The U.S. Postal Service’s plan to stop delivering mail on Saturdays is getting reactions from West Virginian’s, but mostly supportive ones.
“It would not greatly affect me at all because I do notice there is a lot of junk mail that comes on Saturday, but other than that it wouldn’t effect me and if it helps them that’s great,” said Kelly Justice from South Charleston.
Justice said she will miss getting mail on Saturdays, but she will be okay with it if it helps the post office save money.
The agency announced the change Wednesday and plans for the Saturday mail cutbacks to begin in August.
Marilyn Sherman, from the Spring Hill area of South Charleston, is also okay with the change because times have changed.
“My children, my grandchildren, they text me. I do a lot of emailing because all of our family lives out of state,” said Sherman. “We just don’t get that much personal mail anymore.”
Sherman believes texting, emailing and social media are the reason why the agency has to make these changes.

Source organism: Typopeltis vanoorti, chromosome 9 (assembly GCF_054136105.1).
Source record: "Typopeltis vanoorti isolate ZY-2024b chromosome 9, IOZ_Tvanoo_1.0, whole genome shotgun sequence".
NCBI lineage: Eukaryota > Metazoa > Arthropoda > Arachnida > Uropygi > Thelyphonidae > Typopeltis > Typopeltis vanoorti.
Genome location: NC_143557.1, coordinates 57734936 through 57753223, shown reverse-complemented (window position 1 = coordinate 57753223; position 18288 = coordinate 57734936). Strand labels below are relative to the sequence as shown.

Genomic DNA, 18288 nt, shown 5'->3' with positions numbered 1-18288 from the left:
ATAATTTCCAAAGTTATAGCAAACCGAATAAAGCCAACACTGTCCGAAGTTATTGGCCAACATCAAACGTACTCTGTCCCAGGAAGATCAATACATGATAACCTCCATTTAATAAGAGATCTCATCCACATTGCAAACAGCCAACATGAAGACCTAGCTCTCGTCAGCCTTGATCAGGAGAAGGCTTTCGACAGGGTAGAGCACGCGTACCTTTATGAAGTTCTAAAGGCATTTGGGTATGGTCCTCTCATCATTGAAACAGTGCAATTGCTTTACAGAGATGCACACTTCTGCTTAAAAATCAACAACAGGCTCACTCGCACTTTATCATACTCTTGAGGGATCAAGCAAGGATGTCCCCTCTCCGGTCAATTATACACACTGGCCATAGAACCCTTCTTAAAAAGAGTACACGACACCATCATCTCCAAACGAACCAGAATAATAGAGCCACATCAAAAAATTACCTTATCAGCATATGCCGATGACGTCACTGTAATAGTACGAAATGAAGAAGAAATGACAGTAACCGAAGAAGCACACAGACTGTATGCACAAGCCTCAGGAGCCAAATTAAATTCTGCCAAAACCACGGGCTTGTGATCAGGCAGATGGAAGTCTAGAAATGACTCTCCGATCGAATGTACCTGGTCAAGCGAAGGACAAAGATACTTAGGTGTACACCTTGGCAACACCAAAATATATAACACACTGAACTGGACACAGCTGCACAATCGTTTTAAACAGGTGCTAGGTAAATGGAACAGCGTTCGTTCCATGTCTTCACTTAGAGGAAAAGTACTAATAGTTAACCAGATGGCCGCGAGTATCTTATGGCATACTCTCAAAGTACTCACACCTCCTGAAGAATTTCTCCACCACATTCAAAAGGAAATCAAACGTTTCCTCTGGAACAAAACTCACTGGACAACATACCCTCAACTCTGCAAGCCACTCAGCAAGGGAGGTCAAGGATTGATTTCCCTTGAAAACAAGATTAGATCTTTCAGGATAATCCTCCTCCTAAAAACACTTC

Dan Miller, of South Charleston said the change doesn’t bother him either.
“I do so much electronically that I don’t sit around waiting for the mail to come to see what might be in it like I used too,” said Miller.
Under the new plan, mail would be delivered to homes and businesses only from Monday through Friday, but would still be delivered to post office boxes on Saturdays. Post offices who are open on Saturdays will remain open on Saturdays.
Charleston resident Rich Young said he doesn’t have a need for mail delivery on Saturdays.
“No Saturdays makes no difference to me. I don’t get any prescription drugs by mail or anything like that,” said Young. “I can’t think of any time when I would need to have mail on Saturday.”
The U.S. Postal Service will still deliver packages on Saturday under the new plan. It’s only mail delivery that’s impacted by the change.
With the change, the agency expects to save about $2 billion annually.